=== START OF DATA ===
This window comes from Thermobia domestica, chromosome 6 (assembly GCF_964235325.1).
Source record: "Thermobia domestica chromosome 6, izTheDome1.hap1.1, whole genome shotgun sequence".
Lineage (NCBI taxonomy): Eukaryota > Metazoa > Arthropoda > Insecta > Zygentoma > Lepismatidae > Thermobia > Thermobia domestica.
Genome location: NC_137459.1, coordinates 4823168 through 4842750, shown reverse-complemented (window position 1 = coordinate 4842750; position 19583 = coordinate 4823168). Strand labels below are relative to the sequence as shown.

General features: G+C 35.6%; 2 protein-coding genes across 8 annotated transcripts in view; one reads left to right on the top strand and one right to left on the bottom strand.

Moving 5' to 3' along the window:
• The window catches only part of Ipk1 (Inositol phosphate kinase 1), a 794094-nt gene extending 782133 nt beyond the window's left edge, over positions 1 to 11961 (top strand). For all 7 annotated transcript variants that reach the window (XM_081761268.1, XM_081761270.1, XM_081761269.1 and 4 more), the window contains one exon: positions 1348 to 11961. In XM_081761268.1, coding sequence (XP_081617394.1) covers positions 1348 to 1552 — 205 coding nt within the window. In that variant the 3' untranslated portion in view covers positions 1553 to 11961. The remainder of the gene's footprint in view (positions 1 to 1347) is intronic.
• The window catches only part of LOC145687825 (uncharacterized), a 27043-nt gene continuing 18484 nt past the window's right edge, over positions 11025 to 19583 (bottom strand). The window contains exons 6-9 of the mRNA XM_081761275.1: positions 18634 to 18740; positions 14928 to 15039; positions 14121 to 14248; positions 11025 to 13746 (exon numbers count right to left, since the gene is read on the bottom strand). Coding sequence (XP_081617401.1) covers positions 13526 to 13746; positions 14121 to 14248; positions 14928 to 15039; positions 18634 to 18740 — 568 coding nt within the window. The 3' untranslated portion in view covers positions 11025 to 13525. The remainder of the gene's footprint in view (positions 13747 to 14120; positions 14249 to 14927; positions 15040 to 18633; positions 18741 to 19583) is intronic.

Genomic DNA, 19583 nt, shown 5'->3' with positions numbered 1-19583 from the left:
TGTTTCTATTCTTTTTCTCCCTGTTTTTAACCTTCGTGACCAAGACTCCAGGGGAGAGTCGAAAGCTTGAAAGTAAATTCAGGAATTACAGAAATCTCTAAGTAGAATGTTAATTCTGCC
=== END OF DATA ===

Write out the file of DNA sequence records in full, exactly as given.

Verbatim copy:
This window comes from Thermobia domestica, chromosome 6 (assembly GCF_964235325.1).
Source record: "Thermobia domestica chromosome 6, izTheDome1.hap1.1, whole genome shotgun sequence".
Lineage (NCBI taxonomy): Eukaryota > Metazoa > Arthropoda > Insecta > Zygentoma > Lepismatidae > Thermobia > Thermobia domestica.
Genome location: NC_137459.1, coordinates 4823168 through 4842750, shown reverse-complemented (window position 1 = coordinate 4842750; position 19583 = coordinate 4823168). Strand labels below are relative to the sequence as shown.

General features: G+C 35.6%; 2 protein-coding genes across 8 annotated transcripts in view; one reads left to right on the top strand and one right to left on the bottom strand.

Moving 5' to 3' along the window:
• The window catches only part of Ipk1 (Inositol phosphate kinase 1), a 794094-nt gene extending 782133 nt beyond the window's left edge, over positions 1 to 11961 (top strand). For all 7 annotated transcript variants that reach the window (XM_081761268.1, XM_081761270.1, XM_081761269.1 and 4 more), the window contains one exon: positions 1348 to 11961. In XM_081761268.1, coding sequence (XP_081617394.1) covers positions 1348 to 1552 — 205 coding nt within the window. In that variant the 3' untranslated portion in view covers positions 1553 to 11961. The remainder of the gene's footprint in view (positions 1 to 1347) is intronic.
• The window catches only part of LOC145687825 (uncharacterized), a 27043-nt gene continuing 18484 nt past the window's right edge, over positions 11025 to 19583 (bottom strand). The window contains exons 6-9 of the mRNA XM_081761275.1: positions 18634 to 18740; positions 14928 to 15039; positions 14121 to 14248; positions 11025 to 13746 (exon numbers count right to left, since the gene is read on the bottom strand). Coding sequence (XP_081617401.1) covers positions 13526 to 13746; positions 14121 to 14248; positions 14928 to 15039; positions 18634 to 18740 — 568 coding nt within the window. The 3' untranslated portion in view covers positions 11025 to 13525. The remainder of the gene's footprint in view (positions 13747 to 14120; positions 14249 to 14927; positions 15040 to 18633; positions 18741 to 19583) is intronic.

Genomic DNA, 19583 nt, shown 5'->3' with positions numbered 1-19583 from the left:
TGTTTCTATTCTTTTTCTCCCTGTTTTTAACCTTCGTGACCAAGACTCCAGGGGAGAGTCGAAAGCTTGAAAGTAAATTCAGGAATTACAGAAATCTCTAAGTAGAATGTTAATTCTGCC